Mention of the recent anniversary of the great storm of 1987 brought back uncomfortable memories for a number of readers who were caught up in its terrible grip.
Among them was South Shields man John Bage and his family, who were on board the BCIF ferry Corbiere, heading from Jersey to Portsmouth, when their “nightmare” began.
The ship was moving about 20 degrees to each side and also bucking up and down like a crazy stallion.John Bage, ferry passenger
This is John’s account of that day on October 15.
“After a lovely holiday in Jersey my wife and I, and our children, aged seven and nine, made our way by car to the port, where we had a meal before boarding the Corbiere,” said John.
“The captain announced over the speaker that there had been a mention of a storm out at sea, but he reassured everyone, saying he didn’t think we would have any problems.
“My son and I went up onto deck to watch the departure, but no sooner had we left the harbour than the ship began lurching about and we could hardly keep on our feet.”
John said they made their way back to their cabin, where his wife and daughter were already beginning to feel very sea-sick.
“The conditions just got worse,” explained John, “and they were both violently sick.
“I worked out that the ship was moving about 20 degrees to each side and also bucking up and down like a crazy stallion. Leaving the ladies in their bunks, my son and I toured the ship.
“It was almost impossible to walk about. It looked like almost everyone on board was ill apart from the two of us and a Welshman and his son, whom we met on our rounds.
“My shipbuilding background caused me to go look for the ship’s safety and evacuation plan, which I found hanging on a wall.
“I was more than a little relieved to see that the ship had been built in Germany, and therefore presumed that it would be strongly made and capable of withstanding the pounding it was taking.
“We went to look at where the lifeboats were ‘just in case’, but on seeing the angry state of the sea I decided there was no way that I was going out in a little boat on that.
“We went back to the cabin, where my wife insisted that if we had to abandon ship then we were to leave her behind, as she couldn’t move from her bunk.”
There they remained for hours on end “praying that we would survive this dreadful nightmare”.
“We were surrounded by awful noises of the ship groaning under the strain and of the crashing against the hull of the anchors as they swung back and forwards.
“When I thought we must be getting close to Portsmouth, the captain announced that he had in fact been sheltering behind the island of Guernsey for the past seven or eight hours, but he now thought they could attempt to turn and head for home. We were devastated to hear we still had many hours to go before we would get back on dry land.
“As the ship turned, it went over to one side and it felt as if it wasn’t going to straighten up. There was a huge crash on the deck above us and we really did think that was it.
“It seemed like it took several minutes before we began to return to a vertical position.”
Many hours later they sighted land.
“I noticed the carpet in the passage was soaking where sea water had been getting in through the window seals. We seemed to have a five degree list to one side, but by now I was too tired to give it much thought.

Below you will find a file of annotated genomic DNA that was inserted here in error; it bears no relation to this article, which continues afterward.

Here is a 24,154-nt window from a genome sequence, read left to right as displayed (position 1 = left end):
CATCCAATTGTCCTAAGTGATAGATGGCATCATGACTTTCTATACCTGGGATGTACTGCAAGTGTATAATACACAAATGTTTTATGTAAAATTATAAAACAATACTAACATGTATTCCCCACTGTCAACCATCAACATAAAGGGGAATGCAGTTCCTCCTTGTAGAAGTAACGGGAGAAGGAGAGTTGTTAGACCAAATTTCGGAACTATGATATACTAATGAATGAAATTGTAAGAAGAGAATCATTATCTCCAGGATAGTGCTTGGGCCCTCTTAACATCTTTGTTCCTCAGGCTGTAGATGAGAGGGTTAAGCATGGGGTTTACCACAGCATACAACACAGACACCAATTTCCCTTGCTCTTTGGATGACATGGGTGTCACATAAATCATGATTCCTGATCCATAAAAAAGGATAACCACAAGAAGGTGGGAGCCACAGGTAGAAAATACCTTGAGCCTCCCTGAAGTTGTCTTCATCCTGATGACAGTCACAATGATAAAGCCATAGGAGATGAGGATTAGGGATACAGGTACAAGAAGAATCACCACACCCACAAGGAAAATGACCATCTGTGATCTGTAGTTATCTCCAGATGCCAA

“The whole of the ship reeked of petrol fumes from the cars below. An announcement said the duty free and the restaurant were closed, as they had been badly damaged during the night – that would have been the crashing we heard as the ship turned.
“Once the ship was tied up the captain asked the non-drivers to walk ashore and said he wanted to meet with the drivers before they went to their vehicles.
“I hadn’t even thought about the car and what might have happened below decks.
“A very white-faced captain and his officers met us to tell us that there had been damage to vehicles and that we must wait for the fire brigade to come aboard to inspect the car decks, to make sure it was safe for us to go down.
“Eventually we got the all-clear, but to our horror we found that all the cars had been moved to one side – they hadn’t been lashed down.
“We couldn’t get in the doors, so we had to man-handle each vehicle enough for the driver to get in before he could drive it away.
“Some car bumpers were over the towing balls of other vehicles, preventing them from being moved.
“There was no crew to help us, but fortunately there were a couple of Americans who took control and soon we were driving off the ferry.
“On shore there were TV cameras filming as the cars drove off. Many of them looked like they had been in a demolition derby.
“One elderly man we had befriended showed us his car, his ‘pride and joy’.
“He was almost in tears because every single body-panel looked like it had been hit with a sledge-hammer and all the glass was smashed.
“He didn’t know how he was going to get to his home in London.
“We were more fortunate, as our car only had a wing dented and was drivable. We set off after photos and details had been taken for the insurance claim.
“The lovely memories of our Jersey holiday were completely wiped out by the terrifying events of our journey through the storm – and even now my wife is extremely reluctant to go on anything that floats on water.”
Meanwhile, Kevin Rutherford, who lives in the south but still has family in South Shields, got in touch with his recollections of the storm.
“I was on HMS Nottingham waiting to come into Portsmouth harbour on the night of the storm.
“We were supposed to enter the harbour the next morning at 10am, but the skipper ordered that we kept the engines running whilst in the outer harbour during the night.
“We never got any sleep due to the storm and in the morning, expecting to sail into Pompey after our six-month deployment to the Gulf, we found out we had drifted to the Channel Islands.
“We eventually entered Pompey at 4pm.”